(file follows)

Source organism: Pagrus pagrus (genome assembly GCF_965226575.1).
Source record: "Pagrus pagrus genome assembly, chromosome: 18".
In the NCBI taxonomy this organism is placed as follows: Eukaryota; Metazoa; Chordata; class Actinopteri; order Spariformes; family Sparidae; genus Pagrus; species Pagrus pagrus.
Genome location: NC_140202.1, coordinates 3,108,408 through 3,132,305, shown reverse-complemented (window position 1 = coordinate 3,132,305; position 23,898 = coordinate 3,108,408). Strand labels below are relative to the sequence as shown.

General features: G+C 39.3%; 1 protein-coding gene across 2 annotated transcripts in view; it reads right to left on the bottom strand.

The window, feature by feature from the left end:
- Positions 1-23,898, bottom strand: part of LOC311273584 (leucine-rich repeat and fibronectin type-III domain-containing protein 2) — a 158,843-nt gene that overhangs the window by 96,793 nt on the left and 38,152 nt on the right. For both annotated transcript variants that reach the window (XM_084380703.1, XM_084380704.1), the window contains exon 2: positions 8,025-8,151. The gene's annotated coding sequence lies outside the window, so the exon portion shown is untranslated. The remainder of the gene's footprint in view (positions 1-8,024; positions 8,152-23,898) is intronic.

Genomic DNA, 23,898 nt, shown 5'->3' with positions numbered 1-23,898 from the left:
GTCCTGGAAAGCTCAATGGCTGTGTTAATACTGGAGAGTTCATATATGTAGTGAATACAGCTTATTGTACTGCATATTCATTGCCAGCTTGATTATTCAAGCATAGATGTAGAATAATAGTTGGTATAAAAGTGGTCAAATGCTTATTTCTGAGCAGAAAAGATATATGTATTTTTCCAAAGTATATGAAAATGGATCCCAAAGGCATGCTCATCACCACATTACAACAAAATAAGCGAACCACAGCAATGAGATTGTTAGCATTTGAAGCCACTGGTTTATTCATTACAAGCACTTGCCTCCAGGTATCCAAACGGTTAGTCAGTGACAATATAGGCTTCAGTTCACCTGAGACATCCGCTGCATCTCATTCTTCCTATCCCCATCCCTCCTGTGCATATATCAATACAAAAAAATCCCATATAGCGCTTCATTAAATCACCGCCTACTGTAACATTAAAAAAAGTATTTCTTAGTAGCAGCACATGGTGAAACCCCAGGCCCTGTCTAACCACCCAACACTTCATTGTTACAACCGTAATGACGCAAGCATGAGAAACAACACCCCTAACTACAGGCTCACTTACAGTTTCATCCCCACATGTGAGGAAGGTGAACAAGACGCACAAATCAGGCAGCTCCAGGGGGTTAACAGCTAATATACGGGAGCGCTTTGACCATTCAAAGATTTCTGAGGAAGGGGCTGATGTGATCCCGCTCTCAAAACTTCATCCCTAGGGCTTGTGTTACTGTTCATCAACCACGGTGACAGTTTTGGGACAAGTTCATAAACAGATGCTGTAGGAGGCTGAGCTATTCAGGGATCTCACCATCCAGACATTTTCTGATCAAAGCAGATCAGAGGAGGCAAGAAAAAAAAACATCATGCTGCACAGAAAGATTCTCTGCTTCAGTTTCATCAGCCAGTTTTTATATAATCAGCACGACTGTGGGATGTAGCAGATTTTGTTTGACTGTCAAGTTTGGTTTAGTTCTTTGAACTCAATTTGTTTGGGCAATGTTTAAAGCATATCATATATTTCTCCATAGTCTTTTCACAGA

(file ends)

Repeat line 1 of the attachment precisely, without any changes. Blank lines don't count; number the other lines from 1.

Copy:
Source organism: Pagrus pagrus (genome assembly GCF_965226575.1).